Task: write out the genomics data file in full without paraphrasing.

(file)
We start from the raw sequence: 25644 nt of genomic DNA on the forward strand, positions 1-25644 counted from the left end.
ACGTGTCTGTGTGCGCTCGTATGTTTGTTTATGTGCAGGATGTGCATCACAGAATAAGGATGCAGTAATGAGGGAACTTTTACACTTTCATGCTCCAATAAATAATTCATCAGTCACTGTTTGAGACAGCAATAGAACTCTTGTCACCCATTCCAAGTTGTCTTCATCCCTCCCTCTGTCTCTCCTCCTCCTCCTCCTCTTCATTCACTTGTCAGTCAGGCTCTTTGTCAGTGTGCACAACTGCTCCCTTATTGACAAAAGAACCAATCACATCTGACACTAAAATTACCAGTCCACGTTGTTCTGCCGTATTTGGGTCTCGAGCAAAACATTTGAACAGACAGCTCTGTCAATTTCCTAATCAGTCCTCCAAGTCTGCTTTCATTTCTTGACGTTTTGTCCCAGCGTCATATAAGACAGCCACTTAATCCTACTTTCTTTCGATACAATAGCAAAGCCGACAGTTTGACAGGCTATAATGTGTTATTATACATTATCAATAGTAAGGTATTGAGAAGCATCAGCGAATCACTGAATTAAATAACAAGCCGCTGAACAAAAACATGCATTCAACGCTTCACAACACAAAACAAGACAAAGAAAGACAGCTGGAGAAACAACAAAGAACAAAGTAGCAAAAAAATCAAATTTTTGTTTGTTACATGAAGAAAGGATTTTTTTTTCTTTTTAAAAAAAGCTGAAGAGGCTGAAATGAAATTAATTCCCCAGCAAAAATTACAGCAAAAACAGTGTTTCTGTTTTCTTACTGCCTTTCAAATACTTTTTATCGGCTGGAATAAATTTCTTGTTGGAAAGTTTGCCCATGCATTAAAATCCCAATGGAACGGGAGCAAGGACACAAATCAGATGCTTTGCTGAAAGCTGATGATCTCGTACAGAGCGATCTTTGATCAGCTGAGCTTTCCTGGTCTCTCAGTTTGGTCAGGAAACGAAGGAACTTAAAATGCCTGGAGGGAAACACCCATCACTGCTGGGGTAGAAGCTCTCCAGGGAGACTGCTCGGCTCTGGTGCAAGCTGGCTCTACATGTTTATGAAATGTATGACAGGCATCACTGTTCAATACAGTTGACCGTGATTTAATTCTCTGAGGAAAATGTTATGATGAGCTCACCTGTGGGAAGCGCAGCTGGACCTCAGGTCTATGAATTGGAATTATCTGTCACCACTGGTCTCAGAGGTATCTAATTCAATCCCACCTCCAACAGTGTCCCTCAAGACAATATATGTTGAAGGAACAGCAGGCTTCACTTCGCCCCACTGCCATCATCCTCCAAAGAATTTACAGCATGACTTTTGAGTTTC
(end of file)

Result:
We start from the raw sequence: 25644 nt of genomic DNA on the forward strand, positions 1-25644 counted from the left end.
ACGTGTCTGTGTGCGCTCGTATGTTTGTTTATGTGCAGGATGTGCATCACAGAATAAGGATGCAGTAATGAGGGAACTTTTACACTTTCATGCTCCAATAAATAATTCATCAGTCACTGTTTGAGACAGCAATAGAACTCTTGTCACCCATTCCAAGTTGTCTTCATCCCTCCCTCTGTCTCTCCTCCTCCTCCTCCTCTTCATTCACTTGTCAGTCAGGCTCTTTGTCAGTGTGCACAACTGCTCCCTTATTGACAAAAGAACCAATCACATCTGACACTAAAATTACCAGTCCACGTTGTTCTGCCGTATTTGGGTCTCGAGCAAAACATTTGAACAGACAGCTCTGTCAATTTCCTAATCAGTCCTCCAAGTCTGCTTTCATTTCTTGACGTTTTGTCCCAGCGTCATATAAGACAGCCACTTAATCCTACTTTCTTTCGATACAATAGCAAAGCCGACAGTTTGACAGGCTATAATGTGTTATTATACATTATCAATAGTAAGGTATTGAGAAGCATCAGCGAATCACTGAATTAAATAACAAGCCGCTGAACAAAAACATGCATTCAACGCTTCACAACACAAAACAAGACAAAGAAAGACAGCTGGAGAAACAACAAAGAACAAAGTAGCAAAAAAATCAAATTTTTGTTTGTTACATGAAGAAAGGATTTTTTTTTCTTTTTAAAAAAAGCTGAAGAGGCTGAAATGAAATTAATTCCCCAGCAAAAATTACAGCAAAAACAGTGTTTCTGTTTTCTTACTGCCTTTCAAATACTTTTTATCGGCTGGAATAAATTTCTTGTTGGAAAGTTTGCCCATGCATTAAAATCCCAATGGAACGGGAGCAAGGACACAAATCAGATGCTTTGCTGAAAGCTGATGATCTCGTACAGAGCGATCTTTGATCAGCTGAGCTTTCCTGGTCTCTCAGTTTGGTCAGGAAACGAAGGAACTTAAAATGCCTGGAGGGAAACACCCATCACTGCTGGGGTAGAAGCTCTCCAGGGAGACTGCTCGGCTCTGGTGCAAGCTGGCTCTACATGTTTATGAAATGTATGACAGGCATCACTGTTCAATACAGTTGACCGTGATTTAATTCTCTGAGGAAAATGTTATGATGAGCTCACCTGTGGGAAGCGCAGCTGGACCTCAGGTCTATGAATTGGAATTATCTGTCACCACTGGTCTCAGAGGTATCTAATTCAATCCCACCTCCAACAGTGTCCCTCAAGACAATATATGTTGAAGGAACAGCAGGCTTCACTTCGCCCCACTGCCATCATCCTCCAAAGAATTTACAGCATGACTTTTGAGTTTC